HELP!! .. Really need some advice!!!

4
10
Joined Mar 2, 2002
Hi There.. Well I'm relatively new here,and I really need some advice. I've been wanting to be a chef since i was younger, actually I'm still pretty young (17) I just really need some advice on which Culinary Schools are better,and if its really worth it to go? I've been getting swamped with different options by receiving as much information as I can on as many schools as possible. I was suppose to be starting Western Culinary Institute in Portland, Oregon, but now I'm not quite sure. I'm willing to travel abroad, and pay more if the programs and school are better. Also, is it better to try and get my Bachelors in Culinary Arts or to just get my Associates?
I'm sorry to bother anyone, but I have no idea where to start on my path to work in this industry, any help at all would be grateful!
Thanks So Much!!
 
3,853
12
Joined May 26, 2001
You're not bothering anyone -- this is what this board is all about! Ask away!

But I do suggest that first you look at the thread "Interrogation of a Student" that Chef David Simpson started. The questions there are ones that everyone in this industry should ask ourselves. They are especially good for folks like you who haven't quite started yet.

Also, take a look at this whole board. I'll bet that a lot of the questions you want answered -- but don't even know to ask yet -- are here. I think we even have people here who attended the school you mention.

Welcome, and keep in touch!
 
4
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Joined Mar 2, 2002
Thanks for the advice.. I read that thread about the "Interrogation of a student" and answered those questions to myself. I've also looked over a lot of the other threads that are similar to this one,and It kind of made me more confused since there were so many schools mentioned.
I had one of the chefs/restaurant owners come into my work yesterday,and someone had mentioned to him about me wanting to go to Culinary school,and he told me that it really doesn't matter which school I go to,and that its a mans world. That made me quite angry and made me want to achieve it even more!! I'm a very strong person and its little things like that that make me strive for it and want to work harder.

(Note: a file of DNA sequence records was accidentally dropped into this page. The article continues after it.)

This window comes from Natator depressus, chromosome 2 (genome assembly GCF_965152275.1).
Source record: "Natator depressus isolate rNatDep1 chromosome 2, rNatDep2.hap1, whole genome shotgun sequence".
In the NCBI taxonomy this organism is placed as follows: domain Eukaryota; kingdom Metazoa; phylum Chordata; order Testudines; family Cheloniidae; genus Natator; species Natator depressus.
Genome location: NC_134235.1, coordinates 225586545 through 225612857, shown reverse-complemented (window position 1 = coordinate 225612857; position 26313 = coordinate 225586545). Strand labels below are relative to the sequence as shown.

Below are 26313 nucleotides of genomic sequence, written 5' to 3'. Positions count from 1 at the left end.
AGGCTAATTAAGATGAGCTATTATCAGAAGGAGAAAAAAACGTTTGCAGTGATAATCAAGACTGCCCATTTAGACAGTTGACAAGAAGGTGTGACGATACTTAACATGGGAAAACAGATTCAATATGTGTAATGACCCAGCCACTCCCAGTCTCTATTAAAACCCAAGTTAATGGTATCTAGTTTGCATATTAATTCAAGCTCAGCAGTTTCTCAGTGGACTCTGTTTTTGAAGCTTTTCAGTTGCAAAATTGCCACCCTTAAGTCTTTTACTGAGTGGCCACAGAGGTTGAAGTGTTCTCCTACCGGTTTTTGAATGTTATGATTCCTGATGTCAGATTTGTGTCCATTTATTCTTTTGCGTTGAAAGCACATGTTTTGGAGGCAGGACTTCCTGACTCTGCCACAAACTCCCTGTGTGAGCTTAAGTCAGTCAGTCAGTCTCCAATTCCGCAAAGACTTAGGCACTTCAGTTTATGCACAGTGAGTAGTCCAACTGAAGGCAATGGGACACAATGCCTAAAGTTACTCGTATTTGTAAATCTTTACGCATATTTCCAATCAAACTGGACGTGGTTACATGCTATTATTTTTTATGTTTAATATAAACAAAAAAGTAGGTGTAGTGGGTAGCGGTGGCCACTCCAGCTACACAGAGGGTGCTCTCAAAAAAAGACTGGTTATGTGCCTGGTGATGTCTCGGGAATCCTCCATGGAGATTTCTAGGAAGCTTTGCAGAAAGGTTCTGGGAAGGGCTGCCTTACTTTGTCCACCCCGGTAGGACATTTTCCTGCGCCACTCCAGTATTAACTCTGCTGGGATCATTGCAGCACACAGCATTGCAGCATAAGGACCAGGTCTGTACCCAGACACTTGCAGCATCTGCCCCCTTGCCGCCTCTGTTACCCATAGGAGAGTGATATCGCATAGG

I was also looking at CIA , The New York Restaurant School, and even this school in France called "Ecole des Arts Culinaires et de l’Hôtellerie de Lyon" but that chef also told me that it'd be a bad idea for a young american girl like myself to go to school abroad,especially in France, even if i wait a couple more years. I would like to know what people think about that,and if that is true. Is it better to not start off abroad with your schooling?
Thanks again!!
 
97
10
Joined Jan 31, 2002
Hello Justme,

I've recently decided to go to culinary school, too. I had many of the same questions. The archives of this board are one of your best resources, in my opinion. Also check out Becoming a Chef by Andrew Dorenburg and Karen Page. (It's really helpful).

Here's some of the conclusions I've come to, and advice I've received.

The top three culinary schools in the U.S. are:

The CIA. In upstate New York, or California, the CIA is regarded by many as being the best culinary school in the world.

Johnson and Whales. Don't forget about thier campuses other than Rhode Island. A wise man once told me that the North Carolina campus may be the best.

New England Culinary Institute. Much smaller than the other two, NECI maintains a 7:1 student/instructor ratio. It also takes a much more hands-on aproach. Learn by doing.

Other highlights include Scottsdale Culinary Institute, Western Culinary Institute, and the New York schools (Peter Krumps, French, ect). Check out
www.culinaryschools.com for a pretty large list of your options.

An advisor at NECI told me that, while it sounds exciting, heading off to France may not be such a great idea. This is true because the American food scene is really up-and-coming, a pretty exciting and potential-filled state of affairs. Some of the best French restaurants in the world are to be found in places like New York, now. Also, if you're not already fluent in French, you may well get eaten alive abroad. On the other hand, going abroad does seem to be an important function of developing as a chef. (Again, see Becoming a Chef). You may want to consider going off to Australia, in part because it is becoming a very exciting food locale, and in part because it can be less expensive, even after travel expenses, becuase of the Austrailian dollar and a system which keeps the price of education low. (I went to Canada for an undergraduate degree for much the same reason, and it really worked out well.)

I hope this is helpful.
P
 

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